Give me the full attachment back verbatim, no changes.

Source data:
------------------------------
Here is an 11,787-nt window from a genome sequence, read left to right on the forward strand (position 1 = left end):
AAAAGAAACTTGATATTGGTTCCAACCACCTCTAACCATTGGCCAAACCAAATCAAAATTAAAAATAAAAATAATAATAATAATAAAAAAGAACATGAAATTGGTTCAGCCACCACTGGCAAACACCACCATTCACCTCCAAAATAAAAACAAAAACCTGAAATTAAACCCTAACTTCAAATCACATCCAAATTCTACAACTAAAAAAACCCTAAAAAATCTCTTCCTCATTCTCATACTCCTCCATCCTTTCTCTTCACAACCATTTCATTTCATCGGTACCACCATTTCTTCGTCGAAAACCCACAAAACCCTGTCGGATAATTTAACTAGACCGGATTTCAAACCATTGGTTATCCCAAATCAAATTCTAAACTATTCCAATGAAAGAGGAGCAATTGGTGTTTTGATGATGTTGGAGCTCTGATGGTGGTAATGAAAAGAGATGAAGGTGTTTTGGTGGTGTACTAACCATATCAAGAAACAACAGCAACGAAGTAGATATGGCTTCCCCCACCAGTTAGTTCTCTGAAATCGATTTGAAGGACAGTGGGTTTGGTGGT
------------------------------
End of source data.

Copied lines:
Here is an 11,787-nt window from a genome sequence, read left to right on the forward strand (position 1 = left end):
AAAAGAAACTTGATATTGGTTCCAACCACCTCTAACCATTGGCCAAACCAAATCAAAATTAAAAATAAAAATAATAATAATAATAAAAAAGAACATGAAATTGGTTCAGCCACCACTGGCAAACACCACCATTCACCTCCAAAATAAAAACAAAAACCTGAAATTAAACCCTAACTTCAAATCACATCCAAATTCTACAACTAAAAAAACCCTAAAAAATCTCTTCCTCATTCTCATACTCCTCCATCCTTTCTCTTCACAACCATTTCATTTCATCGGTACCACCATTTCTTCGTCGAAAACCCACAAAACCCTGTCGGATAATTTAACTAGACCGGATTTCAAACCATTGGTTATCCCAAATCAAATTCTAAACTATTCCAATGAAAGAGGAGCAATTGGTGTTTTGATGATGTTGGAGCTCTGATGGTGGTAATGAAAAGAGATGAAGGTGTTTTGGTGGTGTACTAACCATATCAAGAAACAACAGCAACGAAGTAGATATGGCTTCCCCCACCAGTTAGTTCTCTGAAATCGATTTGAAGGACAGTGGGTTTGGTGGT